David Cronenberg

Shortly after wrapping up principal photography on Anna Karenina (due to be released in November) Keira Knightley took part in a fashion shoot for Interview Magazine as well as a phone interview with director David Cronenberg (with whom she worked with on A Dangerous Method). In the interview Knightley discussed the similarities and differences between Anna and Sabina Spielrein, working with director Joe Wright again (with whom she did Pride & Prejudice and Atonement), doing justice to a character onscreen (whether fictional or based on a real person), being an atheist, the English press, the far too infrequent joy of not knowing much about an actor before you see them onscreen, the differences in making Hollywood blockbusters and smaller more personal films, American politics, and working with Steve Carrell on Seeking a Friend for the End of the World. You’ll find more pics from the photoshoot after the jump.

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A Dangerous Method

by Alan Rapp on January 27, 2012

in Movie Reviews 

  • Title: A Dangerous Method
  • IMDB: link

a-dangerous-method-posterA slow moving drama centered around the science of psychology may initially seem an odd choice for director David Cronenberg‘s latest project, but A Dangerous Method proves to be an engaging study of the minds and hearts of three individuals, each of whom finds themselves at the mercy of their uncontrollable passions and foibles.

Based on the play by Christopher Hampton and the book by John Kerr, Cronenberg and screenwriter Christopher Hampton deliver a character study centered around three people central to the birth of psychoanalysis. Michael Fassbender stars as Carl Jung, a doctor who in the early 20th Century would expand on the ideas of Sigmund Freud (Viggo Mortensen) to create analytical psychology.

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Coming Soon – A Dangrous Method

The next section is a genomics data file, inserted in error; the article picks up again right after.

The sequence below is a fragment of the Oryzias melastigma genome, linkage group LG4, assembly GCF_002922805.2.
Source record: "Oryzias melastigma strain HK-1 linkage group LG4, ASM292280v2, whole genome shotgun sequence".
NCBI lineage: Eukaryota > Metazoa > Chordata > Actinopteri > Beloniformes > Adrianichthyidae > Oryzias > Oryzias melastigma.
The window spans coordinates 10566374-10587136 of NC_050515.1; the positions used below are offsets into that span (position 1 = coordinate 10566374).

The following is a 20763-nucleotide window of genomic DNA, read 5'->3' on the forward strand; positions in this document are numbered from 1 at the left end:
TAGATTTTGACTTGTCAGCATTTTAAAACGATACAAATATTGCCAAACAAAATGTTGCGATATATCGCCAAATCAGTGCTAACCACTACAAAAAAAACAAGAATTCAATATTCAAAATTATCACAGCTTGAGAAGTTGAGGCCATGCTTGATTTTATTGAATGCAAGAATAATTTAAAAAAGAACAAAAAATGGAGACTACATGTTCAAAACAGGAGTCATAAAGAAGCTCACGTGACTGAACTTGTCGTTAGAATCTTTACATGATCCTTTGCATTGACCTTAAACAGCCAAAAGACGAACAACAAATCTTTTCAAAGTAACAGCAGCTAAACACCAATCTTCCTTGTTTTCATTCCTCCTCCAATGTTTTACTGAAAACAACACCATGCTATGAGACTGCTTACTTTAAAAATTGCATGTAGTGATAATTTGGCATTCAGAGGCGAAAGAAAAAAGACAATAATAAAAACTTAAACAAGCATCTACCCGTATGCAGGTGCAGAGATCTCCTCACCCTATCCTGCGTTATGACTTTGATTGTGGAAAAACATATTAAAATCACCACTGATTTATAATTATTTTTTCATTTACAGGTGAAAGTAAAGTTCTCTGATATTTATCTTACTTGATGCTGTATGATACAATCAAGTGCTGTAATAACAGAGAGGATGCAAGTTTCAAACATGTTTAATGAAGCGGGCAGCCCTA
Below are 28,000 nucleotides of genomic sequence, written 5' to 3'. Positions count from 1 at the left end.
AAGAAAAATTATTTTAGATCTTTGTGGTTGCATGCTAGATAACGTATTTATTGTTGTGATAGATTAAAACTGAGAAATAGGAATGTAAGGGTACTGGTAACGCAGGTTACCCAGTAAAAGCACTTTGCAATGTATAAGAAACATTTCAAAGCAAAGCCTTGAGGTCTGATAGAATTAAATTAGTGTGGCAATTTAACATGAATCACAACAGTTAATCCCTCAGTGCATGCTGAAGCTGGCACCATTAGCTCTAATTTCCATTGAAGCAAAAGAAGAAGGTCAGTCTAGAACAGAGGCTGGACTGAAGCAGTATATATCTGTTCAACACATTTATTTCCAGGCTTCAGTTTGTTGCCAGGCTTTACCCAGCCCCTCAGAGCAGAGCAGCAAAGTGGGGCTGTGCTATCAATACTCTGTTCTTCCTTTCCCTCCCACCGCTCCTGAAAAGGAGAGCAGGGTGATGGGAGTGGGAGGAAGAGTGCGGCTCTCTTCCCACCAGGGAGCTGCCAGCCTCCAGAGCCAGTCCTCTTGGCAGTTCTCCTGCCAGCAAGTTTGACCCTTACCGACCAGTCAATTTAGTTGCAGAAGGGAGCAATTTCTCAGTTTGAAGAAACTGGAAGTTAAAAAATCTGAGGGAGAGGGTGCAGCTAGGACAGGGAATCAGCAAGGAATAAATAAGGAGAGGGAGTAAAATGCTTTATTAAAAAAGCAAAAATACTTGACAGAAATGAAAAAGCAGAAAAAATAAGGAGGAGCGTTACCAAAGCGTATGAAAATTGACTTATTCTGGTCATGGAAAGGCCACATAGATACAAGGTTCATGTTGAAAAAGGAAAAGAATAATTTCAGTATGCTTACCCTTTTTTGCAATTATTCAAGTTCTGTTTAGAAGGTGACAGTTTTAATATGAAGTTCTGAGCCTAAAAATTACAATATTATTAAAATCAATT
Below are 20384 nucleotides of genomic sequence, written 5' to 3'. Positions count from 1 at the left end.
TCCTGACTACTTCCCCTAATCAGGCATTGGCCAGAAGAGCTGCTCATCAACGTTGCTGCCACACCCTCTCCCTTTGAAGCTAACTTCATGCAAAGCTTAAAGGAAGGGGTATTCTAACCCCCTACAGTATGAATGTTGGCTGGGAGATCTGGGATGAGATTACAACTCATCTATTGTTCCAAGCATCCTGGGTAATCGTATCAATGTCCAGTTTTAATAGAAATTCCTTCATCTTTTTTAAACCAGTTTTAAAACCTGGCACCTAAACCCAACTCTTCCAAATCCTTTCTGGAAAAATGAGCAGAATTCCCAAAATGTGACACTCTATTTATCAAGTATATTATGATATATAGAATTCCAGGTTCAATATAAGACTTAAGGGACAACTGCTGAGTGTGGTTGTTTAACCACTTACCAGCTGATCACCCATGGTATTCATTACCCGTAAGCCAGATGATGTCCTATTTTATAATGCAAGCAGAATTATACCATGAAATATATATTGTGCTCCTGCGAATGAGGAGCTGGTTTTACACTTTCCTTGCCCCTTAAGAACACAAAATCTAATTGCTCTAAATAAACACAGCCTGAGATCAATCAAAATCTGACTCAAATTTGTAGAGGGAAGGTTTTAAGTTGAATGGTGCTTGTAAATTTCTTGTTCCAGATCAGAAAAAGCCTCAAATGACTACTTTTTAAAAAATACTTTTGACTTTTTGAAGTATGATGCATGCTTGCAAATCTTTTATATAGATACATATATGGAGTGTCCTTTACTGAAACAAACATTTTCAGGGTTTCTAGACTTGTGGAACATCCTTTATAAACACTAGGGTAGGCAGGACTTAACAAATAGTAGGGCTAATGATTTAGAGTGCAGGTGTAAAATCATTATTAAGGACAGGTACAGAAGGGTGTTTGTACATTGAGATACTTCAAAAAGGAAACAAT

by Alan Rapp on August 29, 2011

in Film News & Trailers

  • Title: A Dangrous Method
  • IMDB: link

Viggo Mortensen teams up with director David Cronenberg once again for A Dangerous Method which follows the relationship between Carl Jung (Michael Fassbender) and his mentor Sigmund Freud (Mortensen) and the troubled young woman (Keira Knightley) who comes between them. Vincent CasselSarah Gadon, and André Hennicke also star. Christopher Hampton adapted the film from his 2002 stage play. The film opens on November 23rd.

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A History of Violence

by Alan Rapp on December 29, 2005

in Movie Reviews 

  • Title: A History of Violence
  • IMDB: link

a-history-of-violenceA History of Violence is only 96 minutes long and everything you need to know about the film can be found in that amount of time.  It’s a streamlined and stripped down story that doesn’t waste a single frame or a single performance.  And for its short running time it is amazingly effective, disturbing, distressing, and haunting.

Tom Stall (Viggo Mortensen) and his wife Edie (Mario Bello) own a diner in a sleepy little town of Millbrook, Indiana.  They are raising a son (Ashton Holmes) who is tortured by bullies but has been taught to turn the other cheek, and a young daughter (Heidi Hayes).  Their life seems idyllic until a pair of thugs attempt to rob the diner and kill the witnesses.  Tom kills both men with brutal efficiency that is unusual in a diner owner of a sleepy town.

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